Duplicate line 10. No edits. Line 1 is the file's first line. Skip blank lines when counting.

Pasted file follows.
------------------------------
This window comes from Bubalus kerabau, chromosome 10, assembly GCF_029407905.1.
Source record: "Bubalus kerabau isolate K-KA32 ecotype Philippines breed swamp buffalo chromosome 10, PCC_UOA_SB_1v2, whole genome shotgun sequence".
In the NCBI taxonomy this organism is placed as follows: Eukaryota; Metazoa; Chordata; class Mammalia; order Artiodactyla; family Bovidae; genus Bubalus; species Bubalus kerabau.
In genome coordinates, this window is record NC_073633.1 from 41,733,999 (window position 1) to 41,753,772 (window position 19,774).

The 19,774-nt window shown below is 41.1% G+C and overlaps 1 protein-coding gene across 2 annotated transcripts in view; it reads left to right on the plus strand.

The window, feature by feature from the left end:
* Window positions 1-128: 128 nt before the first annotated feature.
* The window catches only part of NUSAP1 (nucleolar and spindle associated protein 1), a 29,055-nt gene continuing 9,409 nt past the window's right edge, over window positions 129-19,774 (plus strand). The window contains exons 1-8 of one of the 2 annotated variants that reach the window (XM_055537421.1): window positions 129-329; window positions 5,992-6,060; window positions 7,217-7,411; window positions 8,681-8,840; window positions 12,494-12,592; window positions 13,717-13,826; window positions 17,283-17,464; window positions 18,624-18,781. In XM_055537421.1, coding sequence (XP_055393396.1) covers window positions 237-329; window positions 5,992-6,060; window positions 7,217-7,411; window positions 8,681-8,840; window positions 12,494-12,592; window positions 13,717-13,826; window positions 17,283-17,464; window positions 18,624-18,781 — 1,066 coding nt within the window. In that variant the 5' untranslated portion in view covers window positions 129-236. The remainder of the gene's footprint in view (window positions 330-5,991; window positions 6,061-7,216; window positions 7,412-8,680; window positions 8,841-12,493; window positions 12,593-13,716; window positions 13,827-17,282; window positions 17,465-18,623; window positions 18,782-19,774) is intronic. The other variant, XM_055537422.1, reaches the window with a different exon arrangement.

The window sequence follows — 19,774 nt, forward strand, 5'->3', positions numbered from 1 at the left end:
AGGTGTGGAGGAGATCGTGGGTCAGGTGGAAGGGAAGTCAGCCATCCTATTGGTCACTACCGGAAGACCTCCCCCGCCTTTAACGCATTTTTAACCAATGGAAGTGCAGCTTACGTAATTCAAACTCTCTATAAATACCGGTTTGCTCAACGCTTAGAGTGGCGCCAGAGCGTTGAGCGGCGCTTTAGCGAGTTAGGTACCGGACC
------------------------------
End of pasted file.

AGGTGTGGAGGAGATCGTGGGTCAGGTGGAAGGGAAGTCAGCCATCCTATTGGTCACTACCGGAAGACCTCCCCCGCCTTTAACGCATTTTTAACCAATGGAAGTGCAGCTTACGTAATTCAAACTCTCTATAAATACCGGTTTGCTCAACGCTTAGAGTGGCGCCAGAGCGTTGAGCGGCGCTTTAGCGAGTTAGGTACCGGACC